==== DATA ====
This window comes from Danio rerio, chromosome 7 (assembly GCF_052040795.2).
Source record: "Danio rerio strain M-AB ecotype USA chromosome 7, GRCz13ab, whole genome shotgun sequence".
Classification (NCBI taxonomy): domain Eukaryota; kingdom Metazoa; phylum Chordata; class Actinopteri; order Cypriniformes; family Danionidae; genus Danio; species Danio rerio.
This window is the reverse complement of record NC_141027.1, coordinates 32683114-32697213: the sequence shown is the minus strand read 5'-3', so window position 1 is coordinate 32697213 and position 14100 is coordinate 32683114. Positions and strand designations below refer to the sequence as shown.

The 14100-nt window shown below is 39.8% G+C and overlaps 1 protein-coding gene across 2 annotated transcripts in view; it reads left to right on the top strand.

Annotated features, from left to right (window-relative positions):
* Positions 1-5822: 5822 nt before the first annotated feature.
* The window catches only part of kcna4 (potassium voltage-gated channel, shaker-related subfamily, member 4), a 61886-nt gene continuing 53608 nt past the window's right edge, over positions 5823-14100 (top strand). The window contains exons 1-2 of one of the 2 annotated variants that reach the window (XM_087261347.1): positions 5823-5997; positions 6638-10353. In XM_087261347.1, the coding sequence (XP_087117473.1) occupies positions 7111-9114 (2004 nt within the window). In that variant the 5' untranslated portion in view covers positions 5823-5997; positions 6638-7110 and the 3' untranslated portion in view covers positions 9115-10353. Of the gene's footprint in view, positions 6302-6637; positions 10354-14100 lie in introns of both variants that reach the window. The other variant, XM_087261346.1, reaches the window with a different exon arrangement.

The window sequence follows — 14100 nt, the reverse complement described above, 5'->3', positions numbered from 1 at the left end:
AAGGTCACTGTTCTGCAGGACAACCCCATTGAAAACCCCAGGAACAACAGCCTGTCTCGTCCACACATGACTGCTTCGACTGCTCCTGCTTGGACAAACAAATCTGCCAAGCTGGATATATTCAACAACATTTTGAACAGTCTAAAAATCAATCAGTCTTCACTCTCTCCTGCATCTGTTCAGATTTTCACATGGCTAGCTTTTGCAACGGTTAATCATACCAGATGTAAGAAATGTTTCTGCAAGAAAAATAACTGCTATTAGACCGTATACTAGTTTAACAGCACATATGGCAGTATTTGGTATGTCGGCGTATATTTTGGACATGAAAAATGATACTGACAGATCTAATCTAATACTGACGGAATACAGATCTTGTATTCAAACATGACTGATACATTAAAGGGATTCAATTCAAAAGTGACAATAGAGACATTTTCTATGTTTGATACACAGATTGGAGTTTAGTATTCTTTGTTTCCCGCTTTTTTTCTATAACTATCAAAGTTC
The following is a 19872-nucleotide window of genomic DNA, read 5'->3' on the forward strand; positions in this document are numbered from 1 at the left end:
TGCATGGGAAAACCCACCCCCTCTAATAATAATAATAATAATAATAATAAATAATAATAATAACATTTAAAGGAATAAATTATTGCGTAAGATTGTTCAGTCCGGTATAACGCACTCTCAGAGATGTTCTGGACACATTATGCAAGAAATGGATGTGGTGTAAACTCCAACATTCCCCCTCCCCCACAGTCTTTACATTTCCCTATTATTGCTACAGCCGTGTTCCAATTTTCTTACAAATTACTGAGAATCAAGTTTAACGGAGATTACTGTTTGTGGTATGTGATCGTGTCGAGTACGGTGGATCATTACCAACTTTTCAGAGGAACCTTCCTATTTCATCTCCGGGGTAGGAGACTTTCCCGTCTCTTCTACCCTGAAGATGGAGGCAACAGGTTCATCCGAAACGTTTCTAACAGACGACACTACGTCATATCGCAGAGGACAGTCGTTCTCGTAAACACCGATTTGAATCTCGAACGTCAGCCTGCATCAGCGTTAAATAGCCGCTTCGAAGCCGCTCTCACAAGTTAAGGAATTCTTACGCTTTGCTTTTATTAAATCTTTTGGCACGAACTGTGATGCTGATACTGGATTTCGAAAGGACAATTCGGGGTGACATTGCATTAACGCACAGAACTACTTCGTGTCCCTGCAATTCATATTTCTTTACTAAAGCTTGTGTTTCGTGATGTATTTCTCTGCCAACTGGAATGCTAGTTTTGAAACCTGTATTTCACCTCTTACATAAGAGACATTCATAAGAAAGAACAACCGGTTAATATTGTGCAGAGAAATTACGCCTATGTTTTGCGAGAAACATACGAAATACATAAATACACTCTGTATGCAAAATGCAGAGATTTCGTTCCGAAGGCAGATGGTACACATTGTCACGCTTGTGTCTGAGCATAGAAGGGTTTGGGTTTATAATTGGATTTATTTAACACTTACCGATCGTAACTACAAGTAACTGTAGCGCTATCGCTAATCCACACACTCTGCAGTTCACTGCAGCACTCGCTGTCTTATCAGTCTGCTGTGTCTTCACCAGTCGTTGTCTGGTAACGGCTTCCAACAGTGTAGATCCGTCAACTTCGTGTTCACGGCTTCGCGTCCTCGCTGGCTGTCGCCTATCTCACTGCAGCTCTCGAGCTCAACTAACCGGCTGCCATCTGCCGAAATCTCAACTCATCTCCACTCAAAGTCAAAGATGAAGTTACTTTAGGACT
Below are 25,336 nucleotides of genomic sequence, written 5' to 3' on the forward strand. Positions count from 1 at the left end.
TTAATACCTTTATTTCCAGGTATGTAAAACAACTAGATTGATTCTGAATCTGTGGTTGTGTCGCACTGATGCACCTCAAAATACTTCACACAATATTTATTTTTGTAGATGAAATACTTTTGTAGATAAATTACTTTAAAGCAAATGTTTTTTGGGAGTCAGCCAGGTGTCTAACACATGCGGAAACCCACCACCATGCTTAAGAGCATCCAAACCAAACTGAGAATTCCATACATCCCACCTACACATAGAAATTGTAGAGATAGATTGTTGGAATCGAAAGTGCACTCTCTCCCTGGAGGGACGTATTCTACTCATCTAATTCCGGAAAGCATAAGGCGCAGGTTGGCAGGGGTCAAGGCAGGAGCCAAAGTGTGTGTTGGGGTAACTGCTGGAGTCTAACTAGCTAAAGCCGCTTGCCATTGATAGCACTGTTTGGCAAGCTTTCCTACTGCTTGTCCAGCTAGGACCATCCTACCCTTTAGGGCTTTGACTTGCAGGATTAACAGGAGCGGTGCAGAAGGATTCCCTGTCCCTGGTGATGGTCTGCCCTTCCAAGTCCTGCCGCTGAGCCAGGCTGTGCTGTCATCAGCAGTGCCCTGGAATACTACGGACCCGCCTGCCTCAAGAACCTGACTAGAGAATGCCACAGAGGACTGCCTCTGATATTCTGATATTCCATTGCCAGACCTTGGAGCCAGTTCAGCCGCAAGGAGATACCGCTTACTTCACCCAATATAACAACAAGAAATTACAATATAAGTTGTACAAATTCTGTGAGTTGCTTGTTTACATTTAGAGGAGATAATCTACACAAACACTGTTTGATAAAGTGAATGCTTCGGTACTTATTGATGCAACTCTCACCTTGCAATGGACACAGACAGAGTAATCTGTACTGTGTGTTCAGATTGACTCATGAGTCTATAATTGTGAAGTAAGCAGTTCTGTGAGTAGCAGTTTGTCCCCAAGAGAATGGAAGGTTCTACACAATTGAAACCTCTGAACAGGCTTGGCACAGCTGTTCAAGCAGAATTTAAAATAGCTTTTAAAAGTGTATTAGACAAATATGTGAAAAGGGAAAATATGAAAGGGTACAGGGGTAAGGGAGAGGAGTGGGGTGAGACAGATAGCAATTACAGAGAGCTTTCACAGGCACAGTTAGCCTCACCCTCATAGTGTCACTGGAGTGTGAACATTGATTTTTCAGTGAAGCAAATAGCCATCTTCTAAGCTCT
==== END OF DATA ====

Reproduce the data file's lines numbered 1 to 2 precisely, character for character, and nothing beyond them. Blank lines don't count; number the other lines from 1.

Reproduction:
This window comes from Danio rerio, chromosome 7 (assembly GCF_052040795.2).
Source record: "Danio rerio strain M-AB ecotype USA chromosome 7, GRCz13ab, whole genome shotgun sequence".